where the first term is the normal Hall contribution, the second term represents the anomalous Hall resistivity linearly coupled with magnetization M (RS is the anomalous Hall coefficient), and the last term \({\rho }_{{xy}}^{{{{{\rm{T}}}}}}\) is the anomalous Hall resistivity arising from the non-collinear spin structure. The \({\rho }_{{xy}}\) peak of TbPdBi in the CAFM state suggests that it involves a significant component of anomalous Hall resistivity \({\varDelta \rho }_{{xy}}^{{{{{\rm{AH}}}}}}\)(=\({\rho }_{{xy}}\)- \({\rho }_{{xy}}^{{{{{\rm{N}}}}}}\)). At low temperatures with TTN, \({\rho }_{{xy}}^{{{{{\rm{N}}}}}}\) can be expressed as R0B (R0 is the normal Hall coefficient), shown as the dashed line in Fig. 1a. If we assume that the spin-flop transition does not lead to a prominent change in carrier density, we can extract the approximate \({\varDelta \rho }_{{xy}}^{{{{{\rm{AH}}}}}}\) by subtracting \({\rho }_{{xy}}^{{{{{\rm{N}}}}}}\) (= R0B) from \({\rho }_{{xy}}\) (supplementary Note 2 and Fig. S2a). However, when the temperature is above TN, \({\rho }_{{xy}}^{{{{{\rm{N}}}}}}\) deviates from R0B and displays noticeable characteristics of multiple-band normal Hall effect for T > 50 K due to thermal excitations (supplementary Note 1). Although the \({\rho }_{{xy}}\) peak appears to increase in the temperature range TN < T < 20 K, it should not be due to the increase of \({\varDelta \rho }_{{xy}}^{{{{{\rm{AH}}}}}}\) but arise from the multiple-band effect in the normal Hall resistivity, which is superimposed on the AHE peak. The AHE peak should become weak above TN and diminish above 50 K where the \({\rho }_{{xy}}\) data can be fitted with a two-band model (supplementary Note 1 and Fig. S2c, d).

In order to understand how the magnetization contributes to \({\varDelta \rho }_{{xy}}^{{{{{\rm{AH}}}}}}\), we have plotted \({\varDelta \rho }_{{xy}}^{{{{{\rm{AH}}}}}}\) as a function of magnetization in supplementary Fig. S4. [Note that \({\varDelta \rho }_{{xy}}^{{{{{\rm{AH}}}}}}\) is obtained by subtracting the normal Hall contribution, i.e., the dashed line in Fig. 1a, which is inferred from the high-field linear field dependence of \({\rho }_{{xy}}\)(B)]. We find that \({\varDelta \rho }_{{xy}}^{{{{{\rm{AH}}}}}}\) strongly deviates from linear dependence on magnetization and exhibits a prominent peak, indicating that the anomalous Hall resistivity of TbPdBi involves a significant contribution of \({\rho }_{{xy}}^{{{{{\rm{T}}}}}}\). The maximal \({\varDelta \rho }_{{xy}}^{{{{{\rm{AH}}}}}}\) near 5 T is ~0.6 mΩ-cm for T < TN (supplementary Fig. S2a), almost 5–15 times larger than that in (Gd/Tb)PtBi9,12. From \({\varDelta \rho }_{{xy}}^{{{{{\rm{AH}}}}}}\), we derive anomalous Hall conductivity \({\sigma }_{{yx}}^{{{{{\rm{AH}}}}}}\) using \({\sigma }_{{yx}}^{{{{{\rm{AH}}}}}}\) = \({\varDelta \rho }_{{xy}}^{{{{{\rm{AH}}}}}}\)/(ρxy2 xx2) and AHA as shown in supplementary Fig. S2b and Fig. 1c. The maximal value of tanΘH is ~2 at about 15 T and 4 K (Fig.1c), which is unexpectedly large compared to other magnetic topological materials, as shown in Fig. 1d, which plots tanΘH versus \({\sigma }_{{yx}}^{{{{{\rm{AH}}}}}}\) for TbPdBi and other magnetic topological materials. Such an extremely large AHE in TbPdBi is likely not induced by extrinsic mechanisms such as skew scattering or side jump since the associated Hall angle is usually quite small (tanΘH < 0.01)33,34. Further, the dependence of \({\sigma }_{{yx}}^{{{{{\rm{AH}}}}}}\) on the longitudinal conductivity \({{\sigma }}_{{xx}}\) in TbPdBi is consistent with an intrinsic AHE (see Supplementary Note 3). These results suggest that intrinsic mechanisms due to Berry curvature are at play in generating the unusually large AHE in TbPdBi, a point to which we return below. Notably, previous studies have shown that Skyrmion magnetic lattices could also give rise to an anomalous peak in \({\rho }_{{xy}}\) (i.e., a topological Hall effect35). Compared to the topological Hall effect of a prototype Skyrmion system MnSi, where anomalous Hall resistivity jump (i.e., \({\rho }_{{xy}}^{{{{{\rm{T}}}}}}\)) induced by the spin-texture is <0.04 µΩ-cm36, our observed maximal \({\varDelta \rho }_{{xy}}^{{{{{\rm{AH}}}}}}\) value of ~0.6 mΩ-cm in TbPdBi is four orders of magnitude larger. This implies that the extremely large AHE in TbPdBi involves a unique mechanism. We will show below that it is associated with a peculiar HTS state.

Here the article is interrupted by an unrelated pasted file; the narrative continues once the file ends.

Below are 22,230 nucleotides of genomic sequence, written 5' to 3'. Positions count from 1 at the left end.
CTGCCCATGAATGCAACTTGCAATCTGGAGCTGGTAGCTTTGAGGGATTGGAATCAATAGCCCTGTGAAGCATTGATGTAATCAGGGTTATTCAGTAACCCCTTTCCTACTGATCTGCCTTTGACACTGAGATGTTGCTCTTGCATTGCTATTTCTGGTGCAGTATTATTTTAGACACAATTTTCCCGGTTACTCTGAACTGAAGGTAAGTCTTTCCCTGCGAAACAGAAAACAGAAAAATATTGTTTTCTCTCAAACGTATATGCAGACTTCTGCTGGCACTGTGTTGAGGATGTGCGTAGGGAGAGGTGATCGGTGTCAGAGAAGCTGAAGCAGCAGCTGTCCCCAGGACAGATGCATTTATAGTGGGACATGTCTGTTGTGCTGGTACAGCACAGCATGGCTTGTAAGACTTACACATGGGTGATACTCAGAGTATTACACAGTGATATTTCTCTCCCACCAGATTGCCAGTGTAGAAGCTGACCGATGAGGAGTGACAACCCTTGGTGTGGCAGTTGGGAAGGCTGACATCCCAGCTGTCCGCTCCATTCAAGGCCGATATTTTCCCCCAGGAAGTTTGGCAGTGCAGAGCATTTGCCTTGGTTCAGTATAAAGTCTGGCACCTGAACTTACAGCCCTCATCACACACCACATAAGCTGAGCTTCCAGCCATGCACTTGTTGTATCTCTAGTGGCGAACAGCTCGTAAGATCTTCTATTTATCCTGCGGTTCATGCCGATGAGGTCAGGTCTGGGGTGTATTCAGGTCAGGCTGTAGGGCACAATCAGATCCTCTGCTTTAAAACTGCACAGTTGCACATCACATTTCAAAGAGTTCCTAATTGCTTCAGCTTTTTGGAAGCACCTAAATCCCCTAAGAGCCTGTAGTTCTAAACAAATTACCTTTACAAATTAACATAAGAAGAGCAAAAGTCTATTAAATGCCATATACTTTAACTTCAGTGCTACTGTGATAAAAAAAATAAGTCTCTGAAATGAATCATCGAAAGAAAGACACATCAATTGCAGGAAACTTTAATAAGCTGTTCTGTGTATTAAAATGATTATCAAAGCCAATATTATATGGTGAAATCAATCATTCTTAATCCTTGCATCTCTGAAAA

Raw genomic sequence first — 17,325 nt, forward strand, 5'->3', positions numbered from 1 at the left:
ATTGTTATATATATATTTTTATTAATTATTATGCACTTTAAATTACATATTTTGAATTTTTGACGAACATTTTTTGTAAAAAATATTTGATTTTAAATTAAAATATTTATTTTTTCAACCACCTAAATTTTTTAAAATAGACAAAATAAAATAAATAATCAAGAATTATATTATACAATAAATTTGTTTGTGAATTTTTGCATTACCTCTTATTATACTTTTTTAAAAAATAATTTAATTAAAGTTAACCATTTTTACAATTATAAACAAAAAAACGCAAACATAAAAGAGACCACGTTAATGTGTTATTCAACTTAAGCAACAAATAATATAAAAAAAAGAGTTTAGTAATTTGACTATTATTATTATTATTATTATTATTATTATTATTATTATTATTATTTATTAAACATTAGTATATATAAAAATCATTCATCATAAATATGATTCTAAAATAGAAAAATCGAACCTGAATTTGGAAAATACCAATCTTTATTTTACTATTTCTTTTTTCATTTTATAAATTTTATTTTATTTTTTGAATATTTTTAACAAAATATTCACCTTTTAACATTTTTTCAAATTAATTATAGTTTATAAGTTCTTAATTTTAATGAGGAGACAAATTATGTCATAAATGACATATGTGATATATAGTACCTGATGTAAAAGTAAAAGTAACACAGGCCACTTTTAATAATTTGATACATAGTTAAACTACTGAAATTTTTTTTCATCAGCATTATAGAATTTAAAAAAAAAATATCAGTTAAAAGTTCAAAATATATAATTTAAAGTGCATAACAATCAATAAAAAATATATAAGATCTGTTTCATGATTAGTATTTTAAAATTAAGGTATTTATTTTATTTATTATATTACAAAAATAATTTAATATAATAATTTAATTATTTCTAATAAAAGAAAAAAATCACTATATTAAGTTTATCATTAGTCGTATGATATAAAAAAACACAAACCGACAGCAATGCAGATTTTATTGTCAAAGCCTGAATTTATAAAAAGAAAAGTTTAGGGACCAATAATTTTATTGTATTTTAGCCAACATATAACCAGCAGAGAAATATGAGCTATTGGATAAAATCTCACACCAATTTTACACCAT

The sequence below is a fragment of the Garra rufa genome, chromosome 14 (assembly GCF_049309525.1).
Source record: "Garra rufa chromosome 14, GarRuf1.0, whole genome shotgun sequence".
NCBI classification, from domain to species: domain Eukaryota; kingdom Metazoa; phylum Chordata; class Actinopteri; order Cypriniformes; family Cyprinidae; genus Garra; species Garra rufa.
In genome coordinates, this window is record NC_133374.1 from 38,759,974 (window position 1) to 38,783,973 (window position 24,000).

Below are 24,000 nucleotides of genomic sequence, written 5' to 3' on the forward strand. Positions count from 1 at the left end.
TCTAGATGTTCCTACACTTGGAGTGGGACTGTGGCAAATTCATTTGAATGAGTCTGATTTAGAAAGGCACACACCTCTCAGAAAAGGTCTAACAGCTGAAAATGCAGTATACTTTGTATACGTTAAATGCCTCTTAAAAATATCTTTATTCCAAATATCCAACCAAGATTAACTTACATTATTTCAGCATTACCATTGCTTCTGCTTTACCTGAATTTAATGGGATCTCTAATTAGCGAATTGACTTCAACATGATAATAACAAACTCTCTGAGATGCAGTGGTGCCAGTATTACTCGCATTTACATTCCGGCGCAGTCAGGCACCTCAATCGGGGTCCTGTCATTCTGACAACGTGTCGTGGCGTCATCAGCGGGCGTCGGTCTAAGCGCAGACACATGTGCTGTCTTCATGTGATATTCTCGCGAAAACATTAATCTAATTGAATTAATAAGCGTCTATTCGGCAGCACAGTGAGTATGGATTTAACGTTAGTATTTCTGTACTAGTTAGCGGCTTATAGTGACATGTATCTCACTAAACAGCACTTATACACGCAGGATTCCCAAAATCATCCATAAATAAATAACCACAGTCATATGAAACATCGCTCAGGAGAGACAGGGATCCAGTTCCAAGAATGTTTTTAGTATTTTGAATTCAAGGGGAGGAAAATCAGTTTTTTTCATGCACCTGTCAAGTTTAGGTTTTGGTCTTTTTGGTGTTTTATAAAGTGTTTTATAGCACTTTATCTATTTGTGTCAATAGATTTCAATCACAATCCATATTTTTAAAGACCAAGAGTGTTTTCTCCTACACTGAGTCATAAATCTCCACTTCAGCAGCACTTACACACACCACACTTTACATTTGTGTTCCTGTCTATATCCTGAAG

Large negative magnetoresistance

The steep decrease in ρxx in field regions where ρxy exhibits an anomalous peak (Fig. 1b) suggests that TbPdBi host a large negative magnetoresistance. Although we observed large negative magnetoresistance in our earlier low-field (≤9 T) measurements on TbPdBi37, its origin remained mysterious; it was also unclear whether its magnetoresistance saturates at high fields. With access to high-field measurements and theoretical analyses, we are in a position to address this issue here. Figure 2a, b present the transverse and longitudinal magnetoresistivities [MR = \(\frac{{{\rho }}_{{xx}}\left({{{{{\bf{B}}}}}}\right)-{{\rho }}_{{xx}}(0)}{{{\rho }}_{{xx}}(0)}\)] of TbPdBi measured with the current applied perpendicular and parallel to the magnetic field, respectively, at various temperatures (insets to Fig. 2a, b). [Note that these data were measured on the same sample which was used for the Hall resistivity measurements shown in Fig. 1a.] Both transverse and longitudinal MRs decrease steeply with increasing magnetic field, and tend to saturate above 15 T; magnitude of the negative MR reaches ~98% as the field rises to 15 T. This large negative MR is observed at both T ≤ TN and T > TN, where the magnitude of the MR remains nearly temperature independent below 20 K, but gradually decreases with increasing temperature above 20 K (Fig. 2c). Even as the temperature rises to 200 K, the negative MR remains significant, with its magnitude being ~20% at 9 T (Fig. 2c). The MR changes from negative to positive only at room temperature, with the magnitude of the positive MR being much smaller than that of the negative MR at lower temperatures. Since TbPdBi is a superconductor with Tc = 1.7 K, its MR measured at 1.7 K (base temperature of our measurement system) first shows a steep increase as the superconducting state is suppressed by magnetic field, followed by a steep decrease as discussed above (supplementary Fig. S5; this data is not included in Fig. 2a, b for simplicity). Note that large negative MR observed in TbPdBi does not occur in the isostructural compounds (Gd/Tb/Dy)PtBi10,11,12,38,39, which again suggests that TbPdBi hosts an electronic state that is distinct from (Gd/Tb/Dy)PtBi.